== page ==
Two police officers in Toronto, Canada, have been suspended after allegedly eating marijuana edibles on duty and suffering so badly from its effects that they called for backup, on themselves.
Police sources told CBS News partner network CBC News that the two officers started complaining of "hallucinations" and that one subsequently called another officer for assistance. Arriving officers found their colleagues in their police vehicle and brought them to a hospital for treatment.
CBC reports that a female officer responding to the call for help slipped on the icy ground as she arrived and had to be taken for medical attention herself with a head injury.
Both of the officers, who may have acquired the marijuana edibles during an earlier raid, were under investigation by the Toronto police's professional standards unit following the Sunday incident, CBC quoted police spokesman Mark Pugash as saying. No charges have been filed against the officers pending the results of the investigation.
One of the two officers involved has become well known as a social media installation in Toronto, often posting videos of himself dancing along to music in uniform. CBC said that, as of Tuesday, Constable Vittorio Dominelli's Twitter feed had been switched to private, and his other social media accounts wiped clean.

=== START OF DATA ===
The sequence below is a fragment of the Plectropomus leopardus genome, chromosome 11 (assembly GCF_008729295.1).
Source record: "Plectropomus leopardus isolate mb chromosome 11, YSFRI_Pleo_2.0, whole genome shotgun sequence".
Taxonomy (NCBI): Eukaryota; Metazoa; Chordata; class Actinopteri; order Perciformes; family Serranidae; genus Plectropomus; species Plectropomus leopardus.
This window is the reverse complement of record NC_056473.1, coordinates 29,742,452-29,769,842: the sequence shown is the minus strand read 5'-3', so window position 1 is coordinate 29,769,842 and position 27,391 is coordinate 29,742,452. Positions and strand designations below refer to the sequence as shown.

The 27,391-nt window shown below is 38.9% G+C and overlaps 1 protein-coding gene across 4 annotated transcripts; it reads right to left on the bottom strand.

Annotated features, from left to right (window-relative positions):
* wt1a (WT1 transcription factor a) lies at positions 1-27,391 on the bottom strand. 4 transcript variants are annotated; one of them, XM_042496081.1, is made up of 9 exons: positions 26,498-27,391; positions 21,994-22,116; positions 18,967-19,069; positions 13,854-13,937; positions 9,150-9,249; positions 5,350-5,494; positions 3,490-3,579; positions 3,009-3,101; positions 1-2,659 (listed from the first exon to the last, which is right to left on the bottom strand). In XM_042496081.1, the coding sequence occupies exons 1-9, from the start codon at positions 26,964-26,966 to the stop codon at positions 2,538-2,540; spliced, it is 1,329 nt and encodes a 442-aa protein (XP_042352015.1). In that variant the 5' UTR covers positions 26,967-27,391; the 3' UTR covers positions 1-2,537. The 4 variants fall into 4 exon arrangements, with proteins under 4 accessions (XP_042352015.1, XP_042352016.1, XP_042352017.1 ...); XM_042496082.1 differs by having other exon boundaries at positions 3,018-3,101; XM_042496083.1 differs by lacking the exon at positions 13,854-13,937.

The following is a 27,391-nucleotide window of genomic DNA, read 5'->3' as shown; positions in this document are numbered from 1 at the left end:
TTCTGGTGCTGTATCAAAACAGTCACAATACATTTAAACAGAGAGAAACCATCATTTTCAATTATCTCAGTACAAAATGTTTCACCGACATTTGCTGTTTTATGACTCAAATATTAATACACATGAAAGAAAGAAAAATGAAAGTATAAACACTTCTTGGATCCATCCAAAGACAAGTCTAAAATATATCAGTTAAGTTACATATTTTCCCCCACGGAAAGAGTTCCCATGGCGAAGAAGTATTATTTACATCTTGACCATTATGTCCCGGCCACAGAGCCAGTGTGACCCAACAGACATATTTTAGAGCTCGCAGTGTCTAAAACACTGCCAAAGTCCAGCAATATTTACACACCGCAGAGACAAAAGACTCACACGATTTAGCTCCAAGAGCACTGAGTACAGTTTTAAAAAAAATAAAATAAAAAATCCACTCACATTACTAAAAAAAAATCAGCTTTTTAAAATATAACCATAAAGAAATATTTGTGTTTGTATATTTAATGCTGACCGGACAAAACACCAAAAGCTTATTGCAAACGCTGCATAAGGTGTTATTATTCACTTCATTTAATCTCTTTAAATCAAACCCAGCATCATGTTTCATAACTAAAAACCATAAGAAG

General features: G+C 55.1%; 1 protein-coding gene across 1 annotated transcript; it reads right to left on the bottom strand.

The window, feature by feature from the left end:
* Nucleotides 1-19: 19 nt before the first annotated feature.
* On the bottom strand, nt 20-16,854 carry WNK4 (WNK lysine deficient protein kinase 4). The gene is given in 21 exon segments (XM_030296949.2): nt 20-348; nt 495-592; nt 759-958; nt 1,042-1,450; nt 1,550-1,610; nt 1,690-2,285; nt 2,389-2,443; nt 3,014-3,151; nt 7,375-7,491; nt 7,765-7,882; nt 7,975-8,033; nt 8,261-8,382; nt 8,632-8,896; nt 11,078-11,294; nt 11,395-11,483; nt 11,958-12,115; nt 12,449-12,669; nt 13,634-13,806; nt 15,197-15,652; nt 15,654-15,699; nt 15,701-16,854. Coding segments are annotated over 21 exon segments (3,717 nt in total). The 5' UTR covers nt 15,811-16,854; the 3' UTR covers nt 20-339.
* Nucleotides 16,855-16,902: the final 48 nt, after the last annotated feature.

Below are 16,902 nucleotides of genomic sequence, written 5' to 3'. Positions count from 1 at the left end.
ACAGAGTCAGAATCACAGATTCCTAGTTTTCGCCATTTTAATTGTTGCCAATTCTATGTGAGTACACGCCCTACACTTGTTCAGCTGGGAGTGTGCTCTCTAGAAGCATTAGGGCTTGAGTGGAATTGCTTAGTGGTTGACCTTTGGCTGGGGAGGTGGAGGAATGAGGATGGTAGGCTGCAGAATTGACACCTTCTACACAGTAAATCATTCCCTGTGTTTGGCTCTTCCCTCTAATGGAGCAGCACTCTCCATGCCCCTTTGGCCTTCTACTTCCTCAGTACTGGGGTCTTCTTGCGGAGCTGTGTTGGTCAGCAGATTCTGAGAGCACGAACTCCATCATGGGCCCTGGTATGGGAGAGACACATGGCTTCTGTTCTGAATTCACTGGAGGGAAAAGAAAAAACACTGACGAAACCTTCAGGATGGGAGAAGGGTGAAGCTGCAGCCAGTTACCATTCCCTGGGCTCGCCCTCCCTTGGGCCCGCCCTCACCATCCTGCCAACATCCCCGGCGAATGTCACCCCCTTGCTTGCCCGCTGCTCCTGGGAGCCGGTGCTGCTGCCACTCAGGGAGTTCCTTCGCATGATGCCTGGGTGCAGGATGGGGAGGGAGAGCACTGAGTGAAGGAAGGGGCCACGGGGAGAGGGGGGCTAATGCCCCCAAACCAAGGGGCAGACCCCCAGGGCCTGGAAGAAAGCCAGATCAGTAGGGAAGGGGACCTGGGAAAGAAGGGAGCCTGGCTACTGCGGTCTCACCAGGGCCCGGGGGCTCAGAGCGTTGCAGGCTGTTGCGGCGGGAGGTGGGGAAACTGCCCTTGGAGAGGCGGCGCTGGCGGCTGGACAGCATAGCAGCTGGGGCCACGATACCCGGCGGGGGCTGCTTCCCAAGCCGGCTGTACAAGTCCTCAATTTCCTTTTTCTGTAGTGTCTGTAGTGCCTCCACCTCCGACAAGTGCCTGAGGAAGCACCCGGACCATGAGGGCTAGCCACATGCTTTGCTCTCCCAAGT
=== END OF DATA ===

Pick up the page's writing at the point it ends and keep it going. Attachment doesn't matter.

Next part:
The reports of officers suffering hallucinations from cannabis sparked a debate on Canadian social media, with some arguing the drug cannot cause such dramatic symptoms. The CBC spoke to a clinical psychiatrist at Baltimore's John Hopkins University who confirmed hallucinations from cannabis are possible at high doses.
Associate professor of psychiatry and behavioural sciences Ryan Vandrey told the Canadian network that he's seen the evidence himself.
"Folks tend to be more prone to have hallucinations if they have a family history of psychosis, but there have been cases, even one recently in my laboratory, where somebody without a family history of psychosis has had hallucinations following acute dosing with cannabis," he told the CBC.
He said edibles, just like any other form of marijuana, can cause hallucinations, but it all comes down to dosage. A common perception that edibles are a stronger form of the drug, "comes from the fact that people have a tendency to eat more than they would smoke or vaporize."
"When you eat it, it usually takes a lot longer for the effects to have an onset and the effects last longer," Vandrey noted.